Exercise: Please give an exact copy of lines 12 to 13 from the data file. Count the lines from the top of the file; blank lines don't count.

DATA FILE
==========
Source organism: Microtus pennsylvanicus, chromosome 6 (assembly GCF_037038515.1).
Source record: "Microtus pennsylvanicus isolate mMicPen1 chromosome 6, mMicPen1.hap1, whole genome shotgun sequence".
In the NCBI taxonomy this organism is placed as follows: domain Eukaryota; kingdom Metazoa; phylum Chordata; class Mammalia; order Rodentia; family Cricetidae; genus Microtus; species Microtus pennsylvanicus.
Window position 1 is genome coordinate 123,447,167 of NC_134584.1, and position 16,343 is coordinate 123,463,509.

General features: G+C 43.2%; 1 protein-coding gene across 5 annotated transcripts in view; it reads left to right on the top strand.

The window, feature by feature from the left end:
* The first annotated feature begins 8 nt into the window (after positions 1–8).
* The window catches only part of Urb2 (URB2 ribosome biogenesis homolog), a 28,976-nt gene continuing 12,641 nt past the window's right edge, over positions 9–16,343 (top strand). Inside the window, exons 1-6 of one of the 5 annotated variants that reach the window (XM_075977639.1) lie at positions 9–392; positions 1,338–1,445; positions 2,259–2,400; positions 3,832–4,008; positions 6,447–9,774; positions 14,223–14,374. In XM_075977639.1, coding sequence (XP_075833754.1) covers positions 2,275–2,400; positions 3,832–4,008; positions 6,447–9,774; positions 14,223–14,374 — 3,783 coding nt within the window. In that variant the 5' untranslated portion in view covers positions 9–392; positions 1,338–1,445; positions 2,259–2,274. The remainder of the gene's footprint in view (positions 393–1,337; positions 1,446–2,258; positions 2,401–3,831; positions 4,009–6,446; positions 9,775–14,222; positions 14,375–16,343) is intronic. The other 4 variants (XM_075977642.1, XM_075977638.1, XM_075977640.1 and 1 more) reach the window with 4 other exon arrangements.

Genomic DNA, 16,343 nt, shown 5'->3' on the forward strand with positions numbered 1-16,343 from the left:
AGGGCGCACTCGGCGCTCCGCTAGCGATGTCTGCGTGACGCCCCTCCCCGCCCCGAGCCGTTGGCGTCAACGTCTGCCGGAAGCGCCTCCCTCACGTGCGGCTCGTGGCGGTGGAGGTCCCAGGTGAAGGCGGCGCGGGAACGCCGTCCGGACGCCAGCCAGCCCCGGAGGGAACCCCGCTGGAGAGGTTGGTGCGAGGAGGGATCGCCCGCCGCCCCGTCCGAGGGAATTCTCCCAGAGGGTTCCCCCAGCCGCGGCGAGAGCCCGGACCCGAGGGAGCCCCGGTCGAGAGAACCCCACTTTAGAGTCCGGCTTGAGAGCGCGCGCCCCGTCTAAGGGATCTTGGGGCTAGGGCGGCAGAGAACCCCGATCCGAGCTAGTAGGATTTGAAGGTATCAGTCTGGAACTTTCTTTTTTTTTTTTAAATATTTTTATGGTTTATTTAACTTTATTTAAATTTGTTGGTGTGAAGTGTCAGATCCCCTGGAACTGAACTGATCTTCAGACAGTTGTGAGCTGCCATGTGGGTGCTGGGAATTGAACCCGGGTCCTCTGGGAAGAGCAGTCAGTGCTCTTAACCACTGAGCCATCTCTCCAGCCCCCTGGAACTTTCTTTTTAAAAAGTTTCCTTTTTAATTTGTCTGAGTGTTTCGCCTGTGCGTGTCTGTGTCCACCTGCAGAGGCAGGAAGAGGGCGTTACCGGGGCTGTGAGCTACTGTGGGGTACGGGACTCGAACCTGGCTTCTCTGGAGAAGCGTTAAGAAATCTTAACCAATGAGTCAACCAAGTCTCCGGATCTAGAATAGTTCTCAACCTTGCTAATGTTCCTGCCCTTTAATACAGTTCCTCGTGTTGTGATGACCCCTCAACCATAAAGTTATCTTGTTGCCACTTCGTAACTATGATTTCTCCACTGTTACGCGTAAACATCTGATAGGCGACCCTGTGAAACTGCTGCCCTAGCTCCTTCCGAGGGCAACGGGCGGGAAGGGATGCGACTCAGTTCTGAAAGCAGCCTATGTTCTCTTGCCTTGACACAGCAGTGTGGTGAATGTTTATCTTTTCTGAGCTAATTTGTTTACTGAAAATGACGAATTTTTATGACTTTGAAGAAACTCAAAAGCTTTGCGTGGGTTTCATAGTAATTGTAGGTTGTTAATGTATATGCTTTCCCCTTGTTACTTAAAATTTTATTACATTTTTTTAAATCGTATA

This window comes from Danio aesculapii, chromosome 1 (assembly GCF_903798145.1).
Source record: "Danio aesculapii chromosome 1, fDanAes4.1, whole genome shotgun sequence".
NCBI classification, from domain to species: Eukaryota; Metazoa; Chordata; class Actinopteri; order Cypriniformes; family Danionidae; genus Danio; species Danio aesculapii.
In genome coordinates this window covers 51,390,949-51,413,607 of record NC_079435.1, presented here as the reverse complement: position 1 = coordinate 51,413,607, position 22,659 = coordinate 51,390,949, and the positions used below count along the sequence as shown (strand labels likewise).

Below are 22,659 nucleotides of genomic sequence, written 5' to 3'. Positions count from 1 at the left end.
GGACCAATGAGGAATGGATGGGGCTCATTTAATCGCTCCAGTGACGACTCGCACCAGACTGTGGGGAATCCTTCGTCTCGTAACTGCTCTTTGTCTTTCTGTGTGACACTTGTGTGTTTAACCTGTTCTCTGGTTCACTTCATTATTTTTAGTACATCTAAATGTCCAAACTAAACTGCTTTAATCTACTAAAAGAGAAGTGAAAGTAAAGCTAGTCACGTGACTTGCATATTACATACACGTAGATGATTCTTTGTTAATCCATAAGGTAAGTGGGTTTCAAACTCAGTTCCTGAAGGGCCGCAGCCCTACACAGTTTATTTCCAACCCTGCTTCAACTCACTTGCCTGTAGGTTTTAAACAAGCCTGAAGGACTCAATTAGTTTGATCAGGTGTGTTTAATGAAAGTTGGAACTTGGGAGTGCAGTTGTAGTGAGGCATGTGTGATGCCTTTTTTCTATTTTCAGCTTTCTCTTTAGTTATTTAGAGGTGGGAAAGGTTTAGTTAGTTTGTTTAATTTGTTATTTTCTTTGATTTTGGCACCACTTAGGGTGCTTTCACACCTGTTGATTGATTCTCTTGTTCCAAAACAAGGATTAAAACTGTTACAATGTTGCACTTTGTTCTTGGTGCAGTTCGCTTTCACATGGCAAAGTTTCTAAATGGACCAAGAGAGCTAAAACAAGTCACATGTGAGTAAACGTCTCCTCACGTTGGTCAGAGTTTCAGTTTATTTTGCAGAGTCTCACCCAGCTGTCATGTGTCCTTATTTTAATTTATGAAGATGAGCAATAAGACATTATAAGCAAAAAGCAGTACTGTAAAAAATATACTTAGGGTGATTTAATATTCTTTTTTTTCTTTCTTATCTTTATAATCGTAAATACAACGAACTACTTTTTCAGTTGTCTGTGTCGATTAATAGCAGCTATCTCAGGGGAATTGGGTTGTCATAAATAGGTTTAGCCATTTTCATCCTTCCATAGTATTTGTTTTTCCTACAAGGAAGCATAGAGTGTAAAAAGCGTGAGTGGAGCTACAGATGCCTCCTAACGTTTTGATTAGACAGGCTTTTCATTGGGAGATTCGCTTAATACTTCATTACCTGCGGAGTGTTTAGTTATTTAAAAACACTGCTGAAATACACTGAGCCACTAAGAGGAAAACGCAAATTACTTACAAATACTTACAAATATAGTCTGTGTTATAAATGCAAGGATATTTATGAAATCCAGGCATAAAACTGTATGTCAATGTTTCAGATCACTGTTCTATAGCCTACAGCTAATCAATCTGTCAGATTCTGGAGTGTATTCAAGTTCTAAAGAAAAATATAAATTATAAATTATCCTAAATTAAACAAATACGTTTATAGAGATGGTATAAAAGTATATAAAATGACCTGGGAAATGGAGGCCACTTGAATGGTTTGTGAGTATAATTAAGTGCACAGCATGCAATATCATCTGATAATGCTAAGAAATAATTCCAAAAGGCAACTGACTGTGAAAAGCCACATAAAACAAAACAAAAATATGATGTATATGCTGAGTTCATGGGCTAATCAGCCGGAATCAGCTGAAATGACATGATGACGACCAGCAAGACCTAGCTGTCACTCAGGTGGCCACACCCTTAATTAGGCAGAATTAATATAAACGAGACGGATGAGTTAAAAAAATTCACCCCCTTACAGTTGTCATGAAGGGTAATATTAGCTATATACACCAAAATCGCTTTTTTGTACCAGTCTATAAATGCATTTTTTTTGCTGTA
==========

Source record: "Danio aesculapii chromosome 1, fDanAes4.1, whole genome shotgun sequence".
NCBI classification, from domain to species: Eukaryota; Metazoa; Chordata; class Actinopteri; order Cypriniformes; family Danionidae; genus Danio; species Danio aesculapii.